Referring to FIGS. 2 and 3, once a branch instruction has executed in an execution unit 134, 138, 142, a register 105 in the branch predictor logic 103 is updated with the correct result of the branch. Thus, register 105 will indicate the correct direction of program execution following the branch instruction. Because of the slack between the two threads, some or all branch instructions in the leading thread preferably will be resolved before the corresponding branch instructions from the trailing thread T1 are fetched. When fetching a branch instruction from the trailing thread, the fetch unit preferably probes the register 105 in the branch predictor logic 103 to determine if that particular branch instruction from the leading thread has already been fetched and resolved. If so, branch speculation is unnecessary for the branch instruction in the trailing thread—the leading thread has already determined the next instruction to execute after the branch instruction. As such, speculation of trailing thread branch instructions generally is unnecessary because the correct outcome of the branch instruction will already be known from its execution in the leading thread. Accordingly, the latency caused by branch misspeculation is avoided in the trailing thread.
Similarly, because of the slack cache misses can be avoided in the trailing thread. Some or all cache misses in the leading thread will result in the requested data being written to the processor's data cache 146. When that same instruction is processed in the trailing thread, the requested data will already be present in data cache 146 thereby a cache miss in the trailing thread and eliminating the latency such a cache miss would have caused.
In short, the introduction of slack permits the leading thread to resolve all or most branch misspeculations and cache misses so that the corresponding instructions in the trailing thread will not experience the same latency problems. Thus, the introduction of slack into the simultaneous multithreaded operation achieves at least two performance benefits—reducing the frequency of cache misses and branch misspeculations in the trailing thread.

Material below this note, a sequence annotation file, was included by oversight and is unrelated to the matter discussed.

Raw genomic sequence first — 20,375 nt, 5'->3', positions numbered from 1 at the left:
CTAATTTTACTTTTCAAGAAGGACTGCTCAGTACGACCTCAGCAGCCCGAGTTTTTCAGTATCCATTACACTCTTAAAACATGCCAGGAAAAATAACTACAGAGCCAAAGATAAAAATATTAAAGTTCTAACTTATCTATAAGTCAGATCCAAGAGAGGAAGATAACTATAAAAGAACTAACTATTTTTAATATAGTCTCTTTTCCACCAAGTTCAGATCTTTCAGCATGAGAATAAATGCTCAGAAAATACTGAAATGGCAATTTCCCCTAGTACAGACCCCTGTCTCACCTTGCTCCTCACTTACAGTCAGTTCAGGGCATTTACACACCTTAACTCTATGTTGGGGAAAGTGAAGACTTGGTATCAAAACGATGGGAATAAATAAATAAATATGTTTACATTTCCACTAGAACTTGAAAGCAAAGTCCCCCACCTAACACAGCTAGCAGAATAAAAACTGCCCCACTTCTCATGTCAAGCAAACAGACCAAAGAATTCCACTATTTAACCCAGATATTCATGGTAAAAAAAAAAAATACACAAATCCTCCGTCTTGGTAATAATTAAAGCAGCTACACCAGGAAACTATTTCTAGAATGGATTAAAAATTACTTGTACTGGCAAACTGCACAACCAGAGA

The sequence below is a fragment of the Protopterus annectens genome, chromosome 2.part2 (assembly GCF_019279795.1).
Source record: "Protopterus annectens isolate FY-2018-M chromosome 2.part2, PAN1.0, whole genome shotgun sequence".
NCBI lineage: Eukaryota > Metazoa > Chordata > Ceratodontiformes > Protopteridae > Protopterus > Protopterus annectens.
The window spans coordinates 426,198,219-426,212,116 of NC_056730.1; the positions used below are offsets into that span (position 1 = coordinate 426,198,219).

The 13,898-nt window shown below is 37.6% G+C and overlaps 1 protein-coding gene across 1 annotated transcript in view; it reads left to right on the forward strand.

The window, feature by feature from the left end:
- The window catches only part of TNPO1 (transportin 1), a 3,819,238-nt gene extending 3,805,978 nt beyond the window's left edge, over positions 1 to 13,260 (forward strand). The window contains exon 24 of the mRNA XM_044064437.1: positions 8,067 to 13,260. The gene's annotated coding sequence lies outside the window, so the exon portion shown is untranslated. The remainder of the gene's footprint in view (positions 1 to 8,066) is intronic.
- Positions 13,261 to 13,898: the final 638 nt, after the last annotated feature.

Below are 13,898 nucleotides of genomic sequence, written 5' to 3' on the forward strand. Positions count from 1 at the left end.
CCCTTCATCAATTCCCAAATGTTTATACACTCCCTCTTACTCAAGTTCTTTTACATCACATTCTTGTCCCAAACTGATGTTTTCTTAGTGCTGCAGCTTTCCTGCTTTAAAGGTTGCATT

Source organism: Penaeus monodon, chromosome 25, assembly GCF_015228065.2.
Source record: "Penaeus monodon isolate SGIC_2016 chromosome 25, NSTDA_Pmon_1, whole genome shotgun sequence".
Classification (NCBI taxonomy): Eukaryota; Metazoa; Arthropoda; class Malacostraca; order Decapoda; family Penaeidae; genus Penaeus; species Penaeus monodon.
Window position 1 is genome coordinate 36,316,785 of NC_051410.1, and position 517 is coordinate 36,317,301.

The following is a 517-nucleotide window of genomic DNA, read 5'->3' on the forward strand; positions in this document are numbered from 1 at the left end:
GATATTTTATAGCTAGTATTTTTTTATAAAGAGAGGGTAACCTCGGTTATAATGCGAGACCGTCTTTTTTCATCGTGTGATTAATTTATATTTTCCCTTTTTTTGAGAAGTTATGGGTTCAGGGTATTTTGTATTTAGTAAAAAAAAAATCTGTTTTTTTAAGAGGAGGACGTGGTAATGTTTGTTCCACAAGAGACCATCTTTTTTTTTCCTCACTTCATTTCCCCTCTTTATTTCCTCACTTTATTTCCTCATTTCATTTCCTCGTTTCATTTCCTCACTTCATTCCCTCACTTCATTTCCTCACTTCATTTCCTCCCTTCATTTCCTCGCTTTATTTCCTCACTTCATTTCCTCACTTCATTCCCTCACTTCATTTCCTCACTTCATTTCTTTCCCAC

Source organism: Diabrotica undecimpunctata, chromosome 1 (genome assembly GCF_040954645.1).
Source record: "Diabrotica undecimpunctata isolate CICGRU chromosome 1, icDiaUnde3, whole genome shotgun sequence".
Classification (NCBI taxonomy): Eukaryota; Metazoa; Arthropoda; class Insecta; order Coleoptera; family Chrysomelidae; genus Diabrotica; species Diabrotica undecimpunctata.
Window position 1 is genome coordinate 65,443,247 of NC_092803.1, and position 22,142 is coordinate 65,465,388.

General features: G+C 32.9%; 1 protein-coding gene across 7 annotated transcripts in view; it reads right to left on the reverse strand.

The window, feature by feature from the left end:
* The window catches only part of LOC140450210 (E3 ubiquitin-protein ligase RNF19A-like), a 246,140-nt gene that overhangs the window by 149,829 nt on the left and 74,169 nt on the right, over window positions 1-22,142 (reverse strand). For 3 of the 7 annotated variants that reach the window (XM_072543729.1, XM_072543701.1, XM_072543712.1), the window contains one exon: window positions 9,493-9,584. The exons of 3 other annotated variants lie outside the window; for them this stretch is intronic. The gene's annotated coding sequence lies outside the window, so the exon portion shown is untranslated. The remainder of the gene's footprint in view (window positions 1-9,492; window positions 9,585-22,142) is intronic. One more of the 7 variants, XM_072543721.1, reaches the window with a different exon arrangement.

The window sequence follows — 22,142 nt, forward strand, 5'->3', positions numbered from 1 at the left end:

The use of the slack counter 104 to create the instruction slack between the leading and trailing threads will now be described. The slack counter 104 preferably is a signed counter that is decremented when the leading thread T0 commits an instruction (“committing” an instruction refers to the process of completing the execution of and retiring an instruction). Further, the counter is incremented when the trailing thread commits an instruction. The counter 104 preferably is initialized at system reset to the target slack. The fetch policy implemented by the fetch unit 102 preferably is to give priority to the thread that generally has the fewest number of instructions in the instruction cache 110, decode 114, and register rename 118. This fetch policy can be implemented by fetching instructions from the thread whose program counter 106 has a lower value than the other program counter associated with the other thread. More specifically, the fetch policy is implemented by adding the count value of slack counter 104 to the program counter value associated with the trailing thread and comparing that sum to the program counter value of the leading thread. By adding the count value of slack counter 104 in each cycle to the trailing thread's program count, the fetch policy will favor the leading thread (i.e., fetch instructions from the leading thread) until the target slack is reached. This process automatically guides the fetch unit 102 to maintain the desired instruction slack.
The amount of slack in the example of FIG. 3 is six instructions. In general, the amount of slack can be any desired number of instructions. For example, as shown in U.S. Provisional patent application 60/198,530 filed on Apr. 19, 2000, a slack of 256 instructions was shown to provide a 10% performance increase. The amount of slack can be preset or programmable by the user of computer system 90 and preferably is large enough to permit the leading thread to resolve some, most, or all cache misses and branch misspeculations before the corresponding instructions from the trailing thread are executed. It will also be understood by one of ordinary skill in the art that, in certain situations, the two threads will have to synchronized thereby reducing the slack to zero. Examples of such situations include uncached loads and external interrupts.
Accordingly, the preferred embodiment of the invention provides a significant performance increase of an SRT processor that can execute the same instruction set in two different threads. The above discussion is meant to be illustrative of the principles and various embodiments of the present invention. Numerous variations and modifications will become apparent to those skilled in the art once the above disclosure is fully appreciated. It is intended that the following claims be interpreted to embrace all such variations and modifications.
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|U.S. Classification||712/220, 710/34, 712/E09.053, 712/E09.05, 714/11|
|International Classification||G06F9/00, G06F9/38|
|Cooperative Classification||G06F9/3851, G06F9/3842|
|European Classification||G06F9/38E2, G06F9/38E4|
|May 30, 2000||AS||Assignment|
Owner name: COMPAQ COMPUTER CORPORATION, TEXAS
Free format text: ASSIGNMENT OF ASSIGNORS INTEREST;ASSIGNOR:MUKHERJEE SHUBHENDU S.;REEL/FRAME:010833/0078
Effective date: 20000517
|Jan 16, 2002||AS||Assignment|
|Dec 2, 2003||AS||Assignment|
Owner name: HEWLETT-PACKARD DEVELOPMENT COMPANY, L.P.,TEXAS
Free format text: CHANGE OF NAME;ASSIGNOR:COMPAQ INFORMATION TECHNOLOGIES GROUP L.P.;REEL/FRAME:014177/0428
Effective date: 20021001